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A Complete Guide to the Almanack:
CONTAINING AN EXPLANATION
SAINTS' DAYS AND HOLIDAYS;
WITH ILLUSTRATIONS OF BRITISH HISTORY AND ANTIQUITIES,
AND SKETCHES OF
IN EVERY MONTH;
COMPRISING REMARKS ON THE PHENOMENA OF THE CELESTIAL BODIES:
THE NATURALIST'S DIARY
EXPLAINING THE VARIOUS
APPEARANCES IN THE ANIMAL AND VEGETABLE KINGDOMS.
A Description of Fruit Trees.
TO WHICH IS PREFIXED
COMPENDIUM OF CHEMISTRY.
PRINTED FOR SHERWOOD, NEELY, AND JONES,
20, Paternoster Row.
THE encouragement which the Publishers of Time's Telescope have experienced from a liberal Public, brings them, in the rising of a new volume, to their Sextilis; and they trust that their renewed endeavours to secure and improve that favour, which they estimate so highly, will not forsake them ere they reach their BIS-SEXTILIS, or even the protracted series. According to our Frontispiece, Astronomy and Biography, together with the Seasons, have brought their wonted offerings to TIME, who, in his turn, selects the choicest of them, and presents them with a grateful heart before his numerous votaries, assuring them, that neither the exertions of himself, nor of his friends, shall be aught remitted till TIME SHALL
In every new volume of Time's Telescope the Reader may justly anticipate fresh stores of amusement: the charming theme of NATURE is inexhaustible; and if the Publishers may be allowed to use the language of a contemporary on this occasion, they venture to hope that so long as the firmament is spangled with stars, the earth covered with trees and plants, and the animal kingdom offers its ever-varying forms of beauty to the eye-so long as the rites and customs of our ancestors continue to be venerated-or the memory of our illustrious men to be respected, and their virtues a subject of emulation-Time's Telescope will never cease to be read with pleasure, or sought after with avidity.
LONDON, November 14, 1818.
Notices of Time's Telescope for 1814.
'We cheerfully give to "Time's Telescope" our warmest recommendation as a pleasing and safe book for the rising generation.'-Eclectic Review for February 1814.
'This Work contains a great variety of very useful information, conveyed in a most pleasing manner. We cannot hesitate to pronounce that it will be popular: it deserves to be so; and it has too many attractions, for every kind of taste, to be overlooked. It will form a delightful as well as instructive present for young persons at Christmas.'-British Critic for December
This is a valuable compilation.'-Supplement to Gentleman's Magazine for December 1813.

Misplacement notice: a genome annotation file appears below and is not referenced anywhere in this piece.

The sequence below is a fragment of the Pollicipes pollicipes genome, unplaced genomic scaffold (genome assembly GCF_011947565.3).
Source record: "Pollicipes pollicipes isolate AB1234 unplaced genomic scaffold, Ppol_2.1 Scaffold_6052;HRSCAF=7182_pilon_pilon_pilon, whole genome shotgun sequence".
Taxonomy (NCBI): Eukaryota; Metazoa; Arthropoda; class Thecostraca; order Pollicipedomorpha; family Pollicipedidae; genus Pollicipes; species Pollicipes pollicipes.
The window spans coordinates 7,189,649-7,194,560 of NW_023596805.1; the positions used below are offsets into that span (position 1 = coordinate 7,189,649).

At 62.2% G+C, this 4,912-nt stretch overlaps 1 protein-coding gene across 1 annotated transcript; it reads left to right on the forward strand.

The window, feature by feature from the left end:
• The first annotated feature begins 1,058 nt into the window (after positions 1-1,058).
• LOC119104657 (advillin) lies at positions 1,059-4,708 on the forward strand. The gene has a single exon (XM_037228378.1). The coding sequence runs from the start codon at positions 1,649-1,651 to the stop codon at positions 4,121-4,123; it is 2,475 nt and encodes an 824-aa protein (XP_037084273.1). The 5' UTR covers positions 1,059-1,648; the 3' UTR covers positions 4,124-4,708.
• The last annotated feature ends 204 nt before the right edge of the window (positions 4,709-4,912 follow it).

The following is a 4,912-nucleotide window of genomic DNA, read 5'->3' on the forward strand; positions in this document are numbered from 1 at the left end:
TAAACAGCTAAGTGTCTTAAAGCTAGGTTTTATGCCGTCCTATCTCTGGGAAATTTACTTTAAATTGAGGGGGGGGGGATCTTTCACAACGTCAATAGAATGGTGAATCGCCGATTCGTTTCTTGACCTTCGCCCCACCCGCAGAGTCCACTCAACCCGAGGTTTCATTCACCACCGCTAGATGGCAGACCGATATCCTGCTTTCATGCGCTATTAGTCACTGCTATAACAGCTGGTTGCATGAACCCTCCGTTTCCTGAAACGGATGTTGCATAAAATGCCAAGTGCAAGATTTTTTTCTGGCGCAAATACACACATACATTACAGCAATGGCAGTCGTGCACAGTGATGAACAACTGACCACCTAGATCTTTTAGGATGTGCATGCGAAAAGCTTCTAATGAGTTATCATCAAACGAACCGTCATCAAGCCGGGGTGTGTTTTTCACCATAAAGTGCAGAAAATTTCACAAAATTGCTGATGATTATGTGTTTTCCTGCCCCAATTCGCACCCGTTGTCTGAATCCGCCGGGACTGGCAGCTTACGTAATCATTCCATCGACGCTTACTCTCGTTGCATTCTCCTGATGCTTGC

"Time's Telescope" bids fair to acquire considerable popularity. In truth, it deserves to be popular, for the author has shown an equal degree of acquaintance with the general principles of the subject he has undertaken to elucidate, and of taste and judgment in his illustrative and decorative extracts from various descriptive poets and other writers.'-New Annual Register for 1813.
· This Work conveys a very considerable portion of intelligence, that may be new to many and useful to all; and it is recommended no less by the neatness of its typographical execution, than the accuracy of its literary and scientific details.'Universal Magazine for January 1814.
'On a general survey of this book, we do not hesitate to pronounce it as one of the most proper to be placed in the hands of young people. It is a little mine of information; and the mind that can rise from its perusal without having gained some important and useful knowledge, must be strongly encased in the leaden armour of stupidity.'-Commercial Magazine for Februury 1814.
Notices of Time's Telescope for 1815.
'We never met with a compilation better calculated for the use of families, and to serve as a portable companion for young persons, than this elegant little volume, which abounds with valuable information on subjects of general interest, and with a pleasing variety of rational entertainment. The book is written in a popular style, the articles are selected with great judgment from the best authorities; and while the scientific illustrations tend to quicken curiosity, the reflections interspersed with the extracts, occasionally given from the most charming of our poets, will increase the delight afforded by contemplating the works of nature, and raise the mind to a devout admiration of the Divine Author.'-New Monthly Magazine, Jun. 1815.